The 99 Degree – The Boot Hill Surf Club
A heady mix of fine surf rhythms mixed with down to earth Manchester lyrics typifies the music produced by The 99 Degree. The cover of the new EP, The Boot Hill Surf Club, says it all. The band stand around a surf board outside a boarded up pub. Possibly the least exotic cover ever, but apt in every way. This is Manchester Surf and don’t you forget it.
The Banshee is the first EP track. This is pure surf with outstanding guitars from Phil Turner and more rhythm than you can shake a stick at. The vocals have a battle to make their mark above such extravagant music but they get there, smashing out the sinister lyrics with verve. Anyone who loves the wonderful echoing feel of surf guitar must feel this track to the depth of their soul. Driven and exciting, this is an excellent opener.
The introduction to The Ballad of Henry Newton Brown is more thoughtful, but masterful. When the moody rhythm and the sombre lyrics kick in, the scene is set. This has all the best qualities of a dirge – solemn and atmospheric. As ever, with The 99 Degree tracks there is an untidiness around the edges of the music which only serves to add to the jaded glamour.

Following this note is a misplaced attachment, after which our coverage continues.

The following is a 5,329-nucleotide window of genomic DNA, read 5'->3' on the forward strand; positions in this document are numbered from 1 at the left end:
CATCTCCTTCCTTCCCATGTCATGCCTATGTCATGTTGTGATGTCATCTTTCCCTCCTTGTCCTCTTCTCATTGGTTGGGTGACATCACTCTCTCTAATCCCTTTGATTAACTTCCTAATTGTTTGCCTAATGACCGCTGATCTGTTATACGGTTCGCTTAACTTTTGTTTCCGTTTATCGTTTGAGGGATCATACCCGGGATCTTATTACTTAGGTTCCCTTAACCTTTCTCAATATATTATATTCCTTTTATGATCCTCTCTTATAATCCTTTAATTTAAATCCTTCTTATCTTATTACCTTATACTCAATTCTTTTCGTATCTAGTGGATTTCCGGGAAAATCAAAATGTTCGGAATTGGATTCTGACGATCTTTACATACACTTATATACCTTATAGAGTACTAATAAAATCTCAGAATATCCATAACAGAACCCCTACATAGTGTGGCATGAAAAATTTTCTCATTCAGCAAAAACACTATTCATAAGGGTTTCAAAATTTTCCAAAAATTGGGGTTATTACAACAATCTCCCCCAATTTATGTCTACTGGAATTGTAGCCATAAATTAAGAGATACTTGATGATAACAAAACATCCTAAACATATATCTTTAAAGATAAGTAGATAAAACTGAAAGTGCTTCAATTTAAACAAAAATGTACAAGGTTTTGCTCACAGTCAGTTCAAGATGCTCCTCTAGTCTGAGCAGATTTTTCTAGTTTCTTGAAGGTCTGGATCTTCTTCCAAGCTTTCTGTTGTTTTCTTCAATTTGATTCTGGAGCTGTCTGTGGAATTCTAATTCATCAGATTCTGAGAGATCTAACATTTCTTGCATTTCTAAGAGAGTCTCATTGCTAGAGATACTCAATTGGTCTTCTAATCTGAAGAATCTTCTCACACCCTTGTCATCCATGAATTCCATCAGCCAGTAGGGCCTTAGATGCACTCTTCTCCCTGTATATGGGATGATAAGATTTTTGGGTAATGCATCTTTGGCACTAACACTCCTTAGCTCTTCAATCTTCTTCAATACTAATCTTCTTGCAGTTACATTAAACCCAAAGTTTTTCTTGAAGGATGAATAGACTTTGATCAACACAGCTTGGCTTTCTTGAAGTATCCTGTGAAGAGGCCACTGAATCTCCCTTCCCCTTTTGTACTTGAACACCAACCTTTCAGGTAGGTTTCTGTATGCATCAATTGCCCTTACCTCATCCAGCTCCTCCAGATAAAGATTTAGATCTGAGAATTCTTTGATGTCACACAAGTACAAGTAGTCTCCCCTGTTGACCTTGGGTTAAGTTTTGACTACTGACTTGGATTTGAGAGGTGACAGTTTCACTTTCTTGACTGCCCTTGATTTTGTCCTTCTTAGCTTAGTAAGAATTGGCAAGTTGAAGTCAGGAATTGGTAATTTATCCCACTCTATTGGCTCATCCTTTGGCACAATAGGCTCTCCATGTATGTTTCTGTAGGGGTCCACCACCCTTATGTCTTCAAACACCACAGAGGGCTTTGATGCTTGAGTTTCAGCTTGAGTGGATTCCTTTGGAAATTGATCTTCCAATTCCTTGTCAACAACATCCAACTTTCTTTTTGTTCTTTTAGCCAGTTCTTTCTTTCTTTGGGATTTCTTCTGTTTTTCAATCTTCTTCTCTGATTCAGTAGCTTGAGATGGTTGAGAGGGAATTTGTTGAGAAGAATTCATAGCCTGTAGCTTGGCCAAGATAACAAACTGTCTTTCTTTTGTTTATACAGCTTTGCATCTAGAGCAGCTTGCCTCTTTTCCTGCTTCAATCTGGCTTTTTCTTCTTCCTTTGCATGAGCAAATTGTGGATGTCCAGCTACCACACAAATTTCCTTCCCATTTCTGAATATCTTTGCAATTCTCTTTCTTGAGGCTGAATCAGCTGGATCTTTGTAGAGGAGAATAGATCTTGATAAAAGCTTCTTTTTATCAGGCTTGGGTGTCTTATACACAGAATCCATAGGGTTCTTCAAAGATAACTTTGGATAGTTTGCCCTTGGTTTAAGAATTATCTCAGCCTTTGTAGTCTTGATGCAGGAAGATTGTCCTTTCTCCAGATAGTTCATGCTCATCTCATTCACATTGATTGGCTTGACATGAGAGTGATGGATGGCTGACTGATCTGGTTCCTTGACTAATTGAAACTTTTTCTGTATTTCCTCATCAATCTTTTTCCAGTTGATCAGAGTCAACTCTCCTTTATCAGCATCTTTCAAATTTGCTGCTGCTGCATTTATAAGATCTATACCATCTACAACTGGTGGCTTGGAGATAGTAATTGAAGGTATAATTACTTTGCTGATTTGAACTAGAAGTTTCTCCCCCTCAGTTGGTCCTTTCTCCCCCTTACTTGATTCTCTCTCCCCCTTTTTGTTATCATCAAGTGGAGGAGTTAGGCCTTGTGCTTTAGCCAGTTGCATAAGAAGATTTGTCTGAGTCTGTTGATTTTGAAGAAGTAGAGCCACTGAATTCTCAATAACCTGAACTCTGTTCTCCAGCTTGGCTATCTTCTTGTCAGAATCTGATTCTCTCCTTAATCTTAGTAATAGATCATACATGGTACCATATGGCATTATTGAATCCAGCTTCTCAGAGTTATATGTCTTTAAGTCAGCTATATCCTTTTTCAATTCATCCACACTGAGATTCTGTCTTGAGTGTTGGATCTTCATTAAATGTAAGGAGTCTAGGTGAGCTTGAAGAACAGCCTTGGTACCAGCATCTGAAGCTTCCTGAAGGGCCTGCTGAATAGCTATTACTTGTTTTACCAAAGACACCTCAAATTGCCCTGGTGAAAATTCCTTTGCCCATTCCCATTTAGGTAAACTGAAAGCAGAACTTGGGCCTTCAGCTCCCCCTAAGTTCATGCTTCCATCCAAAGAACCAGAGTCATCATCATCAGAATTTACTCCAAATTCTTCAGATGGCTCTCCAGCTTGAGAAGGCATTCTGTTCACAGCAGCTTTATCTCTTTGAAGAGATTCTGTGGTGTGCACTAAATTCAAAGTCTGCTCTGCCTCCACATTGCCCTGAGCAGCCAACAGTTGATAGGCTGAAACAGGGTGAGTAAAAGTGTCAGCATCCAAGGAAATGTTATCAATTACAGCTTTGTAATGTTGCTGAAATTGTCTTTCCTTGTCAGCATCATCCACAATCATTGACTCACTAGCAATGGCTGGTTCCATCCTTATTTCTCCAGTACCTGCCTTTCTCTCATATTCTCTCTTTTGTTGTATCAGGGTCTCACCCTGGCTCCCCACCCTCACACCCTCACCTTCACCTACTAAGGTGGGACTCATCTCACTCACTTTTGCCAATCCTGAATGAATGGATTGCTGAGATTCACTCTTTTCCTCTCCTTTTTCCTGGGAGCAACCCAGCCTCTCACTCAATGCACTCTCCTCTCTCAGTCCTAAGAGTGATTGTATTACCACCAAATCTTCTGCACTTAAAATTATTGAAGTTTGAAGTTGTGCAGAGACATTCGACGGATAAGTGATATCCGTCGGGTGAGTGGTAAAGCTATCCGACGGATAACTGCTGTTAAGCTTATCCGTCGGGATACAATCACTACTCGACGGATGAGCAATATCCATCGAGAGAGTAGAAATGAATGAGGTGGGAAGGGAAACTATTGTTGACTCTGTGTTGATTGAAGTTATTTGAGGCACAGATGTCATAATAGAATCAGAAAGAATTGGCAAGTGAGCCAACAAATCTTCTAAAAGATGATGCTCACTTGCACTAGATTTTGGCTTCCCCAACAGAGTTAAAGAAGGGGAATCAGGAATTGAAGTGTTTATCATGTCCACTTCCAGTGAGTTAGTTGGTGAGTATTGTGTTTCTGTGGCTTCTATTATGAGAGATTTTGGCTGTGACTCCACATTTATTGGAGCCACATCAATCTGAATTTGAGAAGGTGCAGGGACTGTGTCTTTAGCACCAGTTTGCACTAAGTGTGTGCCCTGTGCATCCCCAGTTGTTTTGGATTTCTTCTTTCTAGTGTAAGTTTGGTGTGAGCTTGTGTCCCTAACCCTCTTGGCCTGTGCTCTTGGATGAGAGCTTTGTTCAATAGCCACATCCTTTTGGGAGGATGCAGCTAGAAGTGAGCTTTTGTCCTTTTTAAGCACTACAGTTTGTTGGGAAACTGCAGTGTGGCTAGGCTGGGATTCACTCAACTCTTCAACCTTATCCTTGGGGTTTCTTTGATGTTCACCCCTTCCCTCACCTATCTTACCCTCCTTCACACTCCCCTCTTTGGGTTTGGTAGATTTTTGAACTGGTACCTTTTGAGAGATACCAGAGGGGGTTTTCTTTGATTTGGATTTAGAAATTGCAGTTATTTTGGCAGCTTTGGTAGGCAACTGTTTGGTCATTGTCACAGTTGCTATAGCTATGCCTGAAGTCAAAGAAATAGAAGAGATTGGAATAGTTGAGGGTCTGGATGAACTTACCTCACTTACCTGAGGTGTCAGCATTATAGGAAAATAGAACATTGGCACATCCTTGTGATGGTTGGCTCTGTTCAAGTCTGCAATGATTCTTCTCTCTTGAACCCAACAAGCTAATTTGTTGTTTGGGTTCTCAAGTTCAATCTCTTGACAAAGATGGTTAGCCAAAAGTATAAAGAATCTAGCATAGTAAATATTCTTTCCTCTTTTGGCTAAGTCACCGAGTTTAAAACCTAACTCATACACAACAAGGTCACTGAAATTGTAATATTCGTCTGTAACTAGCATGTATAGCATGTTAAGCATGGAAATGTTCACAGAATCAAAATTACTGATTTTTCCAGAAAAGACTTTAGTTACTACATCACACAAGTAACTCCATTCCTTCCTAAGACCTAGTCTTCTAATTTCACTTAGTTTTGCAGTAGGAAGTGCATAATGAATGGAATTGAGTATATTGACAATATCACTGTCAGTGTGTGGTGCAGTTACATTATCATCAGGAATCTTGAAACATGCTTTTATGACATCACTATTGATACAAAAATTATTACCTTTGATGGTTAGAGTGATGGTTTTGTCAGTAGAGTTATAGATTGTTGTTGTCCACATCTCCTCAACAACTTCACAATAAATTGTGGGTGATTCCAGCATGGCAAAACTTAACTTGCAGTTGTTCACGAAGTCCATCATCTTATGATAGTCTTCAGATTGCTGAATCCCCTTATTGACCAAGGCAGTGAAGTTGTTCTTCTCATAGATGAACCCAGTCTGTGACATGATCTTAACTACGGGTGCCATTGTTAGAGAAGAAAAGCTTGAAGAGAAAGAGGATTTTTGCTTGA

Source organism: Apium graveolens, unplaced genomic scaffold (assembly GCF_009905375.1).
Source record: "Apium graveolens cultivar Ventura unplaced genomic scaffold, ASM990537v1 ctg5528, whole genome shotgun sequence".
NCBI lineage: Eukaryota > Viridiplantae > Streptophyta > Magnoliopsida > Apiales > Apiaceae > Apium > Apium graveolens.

Another spectacular guitar introduction leads to a more up-beat and rhythmic track in Losing My Mind. The lyrics are wonderfully messy on this, almost anthemic at times, especially when the rest of the band join Joe Sartini on vocals. This is another of the band’s best.
A far more paired down approach is evident on The Pusher. The track features some great bare guitars and growling vocals. The rhythm is provided by the vocal/ guitar combo except for two interludes where the band crash in half way through and again at the end. The track is interesting, although the full band sections seemed a little out of place and the track might have worked better at a shorter length.
The Boot Hill Surf Club would be worth buying for the guitar introductions on the first three tracks alone. Add in the crazy danceable rhythms and pure, sexy Mexicana of some of the tracks and you have a great addition to the genre and a new twist to a retro style of music. The Pusher might be the weakest track, but The 99 Degree are always innovative and some may love the messiness of it all. One of the EP’s charms is the garage feel to it. To over engineer their work would destroy its soul.
All words by Roxy Gillespie. More writing on Louder Than War can be found at her author’s archive.